Universally Recognised Rights of Victims The Tribunal notes that without fixing attention only to the rights of defence responsiveness also to be provided to the rights of victims of crimes as well. Each State Party to the present Covenant undertakes: a To ensure that any person whose rights or freedoms as herein recognized are violated shall have an effective remedy, notwithstanding that the violation has been committed by persons acting in an official capacity; b To ensure that any person claiming such a remedy shall have his right thereto determined by competent judicial, administrative or legislative authorities, or by any other competent authority provided for by the legal system of the State, and to develop the possibilities of judicial remedy; c To ensure that the competent authorities shall enforce such remedies when granted.

The victims of atrocities committed in within the territory of Bangladesh in violation of customary international law need justice to heal. Bangladesh considers that the right to remedy should also belong to victims of war crimes. The State has an obligation to remedy serious human rights violations.

Bangladesh recognizes Article 8 of the Universal Declaration of Human Rights and Article 2 3 of the International Covenant of Civil and Political Rights which ensure the right to an effective remedy for the violation of human rights. Summing up of Cases i Summing up of the Prosecution Case Mohammad Ali, the learned Prosecutor started summing up of its own case on 17 December At the outset, in his introductory submission, submitted that prosecution and trial of persons responsible for atrocities committed during the War of Liberation is the demand of nation to come out from the culture of impunity and also to provide redress the sufferings caused to the victims and their relatives.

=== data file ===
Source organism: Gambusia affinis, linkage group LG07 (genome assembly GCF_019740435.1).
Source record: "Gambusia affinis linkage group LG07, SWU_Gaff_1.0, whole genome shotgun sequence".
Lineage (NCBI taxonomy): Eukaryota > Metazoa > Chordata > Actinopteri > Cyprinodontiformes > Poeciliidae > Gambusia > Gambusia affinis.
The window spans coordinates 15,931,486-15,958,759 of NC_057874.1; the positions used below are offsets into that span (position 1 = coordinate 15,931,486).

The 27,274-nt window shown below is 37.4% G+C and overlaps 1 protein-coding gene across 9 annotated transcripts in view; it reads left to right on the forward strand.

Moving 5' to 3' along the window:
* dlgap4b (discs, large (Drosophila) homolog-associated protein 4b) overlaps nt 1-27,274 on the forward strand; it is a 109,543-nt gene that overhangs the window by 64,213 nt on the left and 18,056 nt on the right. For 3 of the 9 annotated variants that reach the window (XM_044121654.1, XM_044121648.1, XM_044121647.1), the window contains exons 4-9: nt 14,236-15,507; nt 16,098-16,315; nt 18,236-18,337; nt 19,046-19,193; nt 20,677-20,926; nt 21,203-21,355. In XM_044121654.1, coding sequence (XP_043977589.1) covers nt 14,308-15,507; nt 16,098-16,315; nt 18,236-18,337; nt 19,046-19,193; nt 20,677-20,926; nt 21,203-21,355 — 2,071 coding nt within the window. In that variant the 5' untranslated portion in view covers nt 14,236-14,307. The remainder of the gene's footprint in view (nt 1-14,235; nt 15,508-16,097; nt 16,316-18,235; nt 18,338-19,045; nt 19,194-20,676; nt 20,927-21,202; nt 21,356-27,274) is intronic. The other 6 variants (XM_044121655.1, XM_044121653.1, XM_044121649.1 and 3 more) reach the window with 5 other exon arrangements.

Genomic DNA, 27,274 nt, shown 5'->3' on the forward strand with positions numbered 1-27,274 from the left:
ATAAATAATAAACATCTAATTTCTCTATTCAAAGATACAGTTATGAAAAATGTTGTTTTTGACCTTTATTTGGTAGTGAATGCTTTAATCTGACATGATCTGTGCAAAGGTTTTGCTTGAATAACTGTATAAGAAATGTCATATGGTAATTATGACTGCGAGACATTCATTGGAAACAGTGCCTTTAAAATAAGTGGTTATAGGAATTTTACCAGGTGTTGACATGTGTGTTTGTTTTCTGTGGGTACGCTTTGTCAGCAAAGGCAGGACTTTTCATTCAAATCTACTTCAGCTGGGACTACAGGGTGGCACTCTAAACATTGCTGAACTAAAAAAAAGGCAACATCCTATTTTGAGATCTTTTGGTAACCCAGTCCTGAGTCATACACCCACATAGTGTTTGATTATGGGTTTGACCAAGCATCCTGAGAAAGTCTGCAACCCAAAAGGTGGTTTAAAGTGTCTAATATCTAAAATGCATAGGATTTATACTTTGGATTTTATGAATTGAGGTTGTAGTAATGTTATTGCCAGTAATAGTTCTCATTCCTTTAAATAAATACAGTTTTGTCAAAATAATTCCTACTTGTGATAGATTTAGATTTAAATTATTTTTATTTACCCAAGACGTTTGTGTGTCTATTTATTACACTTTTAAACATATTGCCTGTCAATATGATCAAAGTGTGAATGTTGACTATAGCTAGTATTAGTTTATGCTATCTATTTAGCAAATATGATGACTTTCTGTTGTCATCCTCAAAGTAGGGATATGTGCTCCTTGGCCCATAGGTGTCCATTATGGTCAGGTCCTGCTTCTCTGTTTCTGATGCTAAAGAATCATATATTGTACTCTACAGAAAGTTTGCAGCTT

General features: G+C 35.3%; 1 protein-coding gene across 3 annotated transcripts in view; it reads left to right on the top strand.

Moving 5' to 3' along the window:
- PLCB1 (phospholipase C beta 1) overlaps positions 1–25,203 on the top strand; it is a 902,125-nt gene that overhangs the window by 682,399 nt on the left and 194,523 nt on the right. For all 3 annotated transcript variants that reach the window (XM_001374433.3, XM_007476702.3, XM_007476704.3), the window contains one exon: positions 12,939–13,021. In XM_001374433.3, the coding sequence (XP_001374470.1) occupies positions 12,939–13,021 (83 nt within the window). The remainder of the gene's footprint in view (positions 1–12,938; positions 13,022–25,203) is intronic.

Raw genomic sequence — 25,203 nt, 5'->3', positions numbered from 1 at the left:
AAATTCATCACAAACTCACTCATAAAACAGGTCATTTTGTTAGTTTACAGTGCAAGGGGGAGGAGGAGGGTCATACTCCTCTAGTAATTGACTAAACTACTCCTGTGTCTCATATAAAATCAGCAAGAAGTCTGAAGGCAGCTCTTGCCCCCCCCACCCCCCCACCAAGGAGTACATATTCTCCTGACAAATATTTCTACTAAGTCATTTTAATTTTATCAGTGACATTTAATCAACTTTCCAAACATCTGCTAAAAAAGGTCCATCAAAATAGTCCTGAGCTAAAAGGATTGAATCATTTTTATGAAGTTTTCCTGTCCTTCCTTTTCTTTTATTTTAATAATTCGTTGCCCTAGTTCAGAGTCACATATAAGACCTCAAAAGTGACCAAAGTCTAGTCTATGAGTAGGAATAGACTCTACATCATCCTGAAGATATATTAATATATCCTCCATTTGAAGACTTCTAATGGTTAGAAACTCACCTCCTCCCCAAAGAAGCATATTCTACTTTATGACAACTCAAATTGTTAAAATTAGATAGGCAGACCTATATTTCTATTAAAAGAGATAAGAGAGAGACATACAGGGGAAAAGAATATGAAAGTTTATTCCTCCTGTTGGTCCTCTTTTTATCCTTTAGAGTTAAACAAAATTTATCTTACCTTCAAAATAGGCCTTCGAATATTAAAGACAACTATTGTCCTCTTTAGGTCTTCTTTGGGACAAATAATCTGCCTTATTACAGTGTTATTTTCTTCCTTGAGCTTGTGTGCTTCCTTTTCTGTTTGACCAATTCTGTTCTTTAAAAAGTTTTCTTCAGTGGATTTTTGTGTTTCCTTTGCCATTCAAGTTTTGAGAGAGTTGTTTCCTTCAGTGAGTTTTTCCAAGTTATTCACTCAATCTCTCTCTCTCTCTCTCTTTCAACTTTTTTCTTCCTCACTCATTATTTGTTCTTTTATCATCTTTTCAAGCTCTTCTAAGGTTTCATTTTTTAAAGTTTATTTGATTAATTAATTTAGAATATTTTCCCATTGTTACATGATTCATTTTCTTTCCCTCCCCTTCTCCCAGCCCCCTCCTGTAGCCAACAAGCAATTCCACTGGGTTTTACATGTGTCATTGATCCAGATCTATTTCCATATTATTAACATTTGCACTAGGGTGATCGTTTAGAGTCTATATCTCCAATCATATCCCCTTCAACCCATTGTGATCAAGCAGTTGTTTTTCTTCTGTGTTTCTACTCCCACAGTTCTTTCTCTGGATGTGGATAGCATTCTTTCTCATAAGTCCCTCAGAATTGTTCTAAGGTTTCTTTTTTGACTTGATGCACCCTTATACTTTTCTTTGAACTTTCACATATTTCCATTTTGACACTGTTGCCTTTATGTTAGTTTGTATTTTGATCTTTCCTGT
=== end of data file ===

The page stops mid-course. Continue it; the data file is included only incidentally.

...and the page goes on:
The learned Prosecutor paying tribute and homage to the Father of Nation Bangabandhu Sheikh Mujibur Rahman and millions of martyrs went on to place a brief portrayal of historical background that pushed the Bengali nation to the movement of self-determination which eventually got shape of War of Liberation.

The then Pakistani government and the occupation troops' policy was to resist the War of Liberation in its embryo and as such 'operation search light' was executed in Dhaka causing thousands of killing and mass destruction, with the aid and organizational support mainly from Jamat-E-Islam JEI , its student wing Islami Chatra Sangha ICS and pro-Pakistan political parties and individuals. Respecting the preamble of the International Crimes Tribunals Act The Act XIX of the government has constituted this Tribunal for prosecution, trial and punishment of persons for genocide, crimes against humanity committed in the territory of Bangladesh in Learned Prosecutor, further submitted that in furtherance of 'operation search light' atrocities had been committed in the locality of Mirpur and adjacent areas of Dhaka city as listed in the charges framed.